[PPS07-P17] Survival of organic materials during atmospheric entry of micrometeorites
Keywords:micrometeorite, organic materials, atmospheric entry
In April of 2019, the Hayabusa2 spacecraft succeeded in the sampling of regolith materials from surface of the asteroid Ryugu, which is classified to C type asteroid and considered to be a parent body of carbonaceous chondrites. The sample would contain organic materials those free from the effect of heating during atmospheric entry and even free from terrestrial contamination or weathering. The Phase2 curation team Kochi started the rehearsal analysis of the Hayabusa2 returned samples, using Antarctic micrometeorites (AMMs)[4-5], and found that amount of organic nano-globules survived in the AMMs larger than 150 μm, those would have experienced intense heating during atmospheric entry due to large moment of inertia. Numerical calculations showed that such AMMs would have heated higher than 1000 degree Celsius, and also showed that ram pressure during the heating is almost equivalent to 1 atm.
In order to investigate the possibility of survival of organic matters in intense heating, we conducted heating experiment of carbonaceous meteorites at 1 atm, and evaluate the effect on the organic materials using scanning transmission x-ray microscopy and near edge x-ray absorption fine structure (STXM-NEXAFS) analysis. Results of the experiments show that organic materials are easily destructed in oxidized condition even by short-term heating, and are robust against heating for reduced environment.
We can examine the conditions of atmospheric entry of the micrometeorites by comparing the structural features of organic materials in extraterrestrial materials (e.g. the Hayabusa2 returned samples and AMMs), with experimental products, and would give important constraints on the evolution of organic matters in early Earth or primitive terrestrial environment.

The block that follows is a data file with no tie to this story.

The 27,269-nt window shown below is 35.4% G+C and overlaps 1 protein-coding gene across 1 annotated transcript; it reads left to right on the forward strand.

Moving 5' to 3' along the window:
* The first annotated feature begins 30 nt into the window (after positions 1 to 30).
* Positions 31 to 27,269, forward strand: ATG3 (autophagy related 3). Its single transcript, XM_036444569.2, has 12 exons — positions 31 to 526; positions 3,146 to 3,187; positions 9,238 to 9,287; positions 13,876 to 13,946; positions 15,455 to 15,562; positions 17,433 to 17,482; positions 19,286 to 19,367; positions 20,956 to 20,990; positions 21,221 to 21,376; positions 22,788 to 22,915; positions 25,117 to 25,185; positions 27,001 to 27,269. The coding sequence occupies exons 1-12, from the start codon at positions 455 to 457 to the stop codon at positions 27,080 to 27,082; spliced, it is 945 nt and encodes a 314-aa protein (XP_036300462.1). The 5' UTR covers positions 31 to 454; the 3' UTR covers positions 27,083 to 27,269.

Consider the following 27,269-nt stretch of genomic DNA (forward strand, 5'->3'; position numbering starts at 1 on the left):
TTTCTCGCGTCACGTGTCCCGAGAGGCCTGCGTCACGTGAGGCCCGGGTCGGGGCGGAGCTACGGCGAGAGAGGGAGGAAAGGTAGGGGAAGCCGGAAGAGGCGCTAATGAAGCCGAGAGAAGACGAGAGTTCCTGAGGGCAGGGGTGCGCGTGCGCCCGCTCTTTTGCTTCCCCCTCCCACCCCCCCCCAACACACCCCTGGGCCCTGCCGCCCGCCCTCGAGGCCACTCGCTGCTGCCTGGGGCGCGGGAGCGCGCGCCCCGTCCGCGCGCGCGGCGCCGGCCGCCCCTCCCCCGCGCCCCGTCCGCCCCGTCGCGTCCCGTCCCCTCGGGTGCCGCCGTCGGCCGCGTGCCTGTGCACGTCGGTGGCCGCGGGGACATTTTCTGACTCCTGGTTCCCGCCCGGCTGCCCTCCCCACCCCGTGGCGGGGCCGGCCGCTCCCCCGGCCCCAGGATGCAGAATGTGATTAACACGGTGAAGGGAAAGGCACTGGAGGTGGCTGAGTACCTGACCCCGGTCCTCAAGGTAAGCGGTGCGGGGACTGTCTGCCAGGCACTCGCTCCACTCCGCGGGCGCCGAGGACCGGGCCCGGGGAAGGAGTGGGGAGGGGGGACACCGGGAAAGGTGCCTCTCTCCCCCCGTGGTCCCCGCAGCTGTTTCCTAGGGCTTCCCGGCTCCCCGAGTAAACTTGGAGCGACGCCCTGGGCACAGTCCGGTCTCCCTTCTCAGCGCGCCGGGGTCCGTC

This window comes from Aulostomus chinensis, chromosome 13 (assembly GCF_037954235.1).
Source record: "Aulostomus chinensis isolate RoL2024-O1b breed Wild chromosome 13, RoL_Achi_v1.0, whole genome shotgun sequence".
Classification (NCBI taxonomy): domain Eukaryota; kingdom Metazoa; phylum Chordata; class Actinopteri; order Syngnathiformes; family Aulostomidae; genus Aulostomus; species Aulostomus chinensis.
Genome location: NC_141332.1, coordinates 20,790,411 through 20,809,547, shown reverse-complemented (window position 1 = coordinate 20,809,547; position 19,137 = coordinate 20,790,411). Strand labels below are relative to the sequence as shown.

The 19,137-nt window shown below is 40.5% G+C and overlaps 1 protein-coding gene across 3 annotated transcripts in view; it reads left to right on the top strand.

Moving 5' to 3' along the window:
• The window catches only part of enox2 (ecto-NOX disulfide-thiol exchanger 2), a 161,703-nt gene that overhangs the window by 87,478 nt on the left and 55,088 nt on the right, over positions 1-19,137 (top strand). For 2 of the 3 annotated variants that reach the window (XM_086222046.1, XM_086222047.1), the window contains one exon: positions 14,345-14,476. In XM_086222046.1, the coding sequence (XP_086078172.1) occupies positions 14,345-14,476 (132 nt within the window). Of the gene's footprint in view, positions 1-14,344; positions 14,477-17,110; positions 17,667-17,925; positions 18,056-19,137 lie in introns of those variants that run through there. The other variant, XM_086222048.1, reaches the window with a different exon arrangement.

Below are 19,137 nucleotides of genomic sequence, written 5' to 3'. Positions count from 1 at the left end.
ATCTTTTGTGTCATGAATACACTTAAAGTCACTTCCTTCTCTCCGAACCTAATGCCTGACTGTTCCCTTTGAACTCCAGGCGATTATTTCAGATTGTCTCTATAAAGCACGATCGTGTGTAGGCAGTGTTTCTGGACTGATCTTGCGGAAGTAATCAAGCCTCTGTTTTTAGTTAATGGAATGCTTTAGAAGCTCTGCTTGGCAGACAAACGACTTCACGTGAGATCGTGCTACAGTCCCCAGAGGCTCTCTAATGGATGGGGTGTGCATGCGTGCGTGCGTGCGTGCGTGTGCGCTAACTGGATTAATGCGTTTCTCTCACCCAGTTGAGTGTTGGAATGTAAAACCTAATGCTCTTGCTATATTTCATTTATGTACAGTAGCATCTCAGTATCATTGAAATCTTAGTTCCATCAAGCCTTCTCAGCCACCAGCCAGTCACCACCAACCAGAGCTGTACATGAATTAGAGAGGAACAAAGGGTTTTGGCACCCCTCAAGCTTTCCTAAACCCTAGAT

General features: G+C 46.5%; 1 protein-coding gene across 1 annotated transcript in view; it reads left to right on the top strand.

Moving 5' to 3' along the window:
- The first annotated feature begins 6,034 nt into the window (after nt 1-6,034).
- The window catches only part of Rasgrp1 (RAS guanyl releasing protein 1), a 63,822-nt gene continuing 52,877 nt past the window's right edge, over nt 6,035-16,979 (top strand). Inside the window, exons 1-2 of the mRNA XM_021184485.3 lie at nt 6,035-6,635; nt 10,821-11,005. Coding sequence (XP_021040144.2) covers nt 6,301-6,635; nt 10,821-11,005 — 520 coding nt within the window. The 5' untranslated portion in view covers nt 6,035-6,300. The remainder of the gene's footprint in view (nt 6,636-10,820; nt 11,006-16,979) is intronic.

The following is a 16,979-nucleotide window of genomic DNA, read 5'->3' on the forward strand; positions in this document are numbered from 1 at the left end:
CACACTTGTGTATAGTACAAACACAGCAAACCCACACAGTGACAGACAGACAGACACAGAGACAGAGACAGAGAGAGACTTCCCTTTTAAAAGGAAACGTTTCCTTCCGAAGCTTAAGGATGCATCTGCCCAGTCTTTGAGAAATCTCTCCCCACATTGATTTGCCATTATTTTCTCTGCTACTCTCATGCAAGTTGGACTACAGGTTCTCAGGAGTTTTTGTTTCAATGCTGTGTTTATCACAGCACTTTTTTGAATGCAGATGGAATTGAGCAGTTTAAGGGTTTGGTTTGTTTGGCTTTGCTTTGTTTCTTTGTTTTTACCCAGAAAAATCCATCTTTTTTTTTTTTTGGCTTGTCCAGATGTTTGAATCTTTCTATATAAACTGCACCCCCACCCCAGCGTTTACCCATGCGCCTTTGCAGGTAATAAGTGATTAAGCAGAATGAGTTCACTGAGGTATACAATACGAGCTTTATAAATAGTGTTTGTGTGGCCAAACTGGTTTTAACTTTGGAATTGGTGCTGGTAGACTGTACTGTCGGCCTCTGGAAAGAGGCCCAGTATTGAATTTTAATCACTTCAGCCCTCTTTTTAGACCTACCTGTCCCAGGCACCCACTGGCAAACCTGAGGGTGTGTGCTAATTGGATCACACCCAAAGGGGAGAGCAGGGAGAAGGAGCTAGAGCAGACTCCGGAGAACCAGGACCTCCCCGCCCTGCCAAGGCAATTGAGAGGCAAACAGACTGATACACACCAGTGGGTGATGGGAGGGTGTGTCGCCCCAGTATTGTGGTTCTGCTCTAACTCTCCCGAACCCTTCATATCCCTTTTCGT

Yada T. et al. (2004) The global accretion rate of extraterrestrial materials in the last glacial period estimated from the abundance of micrometeorites in Antarctic glacier ice, Earth. Planet. Space, 56:67-79.
 Zolensky M. et al. (2006) Flux of extraterrestrial materials, in Meteorites and the early solar system II, pp. 869-888.
 Imae N. et al. (2013) Micrometeorite precursors: Clues from the mineralogy and petrology of their relict minerals, Geochim. Cosmochim. Acta, 100:116-157.
 Ito M. et al. (2020) The Ryugu Grain Analysis: Approach by the Phase 2 Curation "Team Kochi", 82nd Annual Meeting of The Meteoritical Society, held 7-12 July, 2019 in Sapporo, Japan. LPI Contribution No. 2157, 2019, id.6082
 Uesugi M. et al. (2020) Preparation for the analysis of Hayabusa2 returned samples, 82nd Annual Meeting of The Meteoritical Society, held 7-12 July, 2019 in Sapporo, Japan. LPI Contribution No. 2157, 2019, id.6269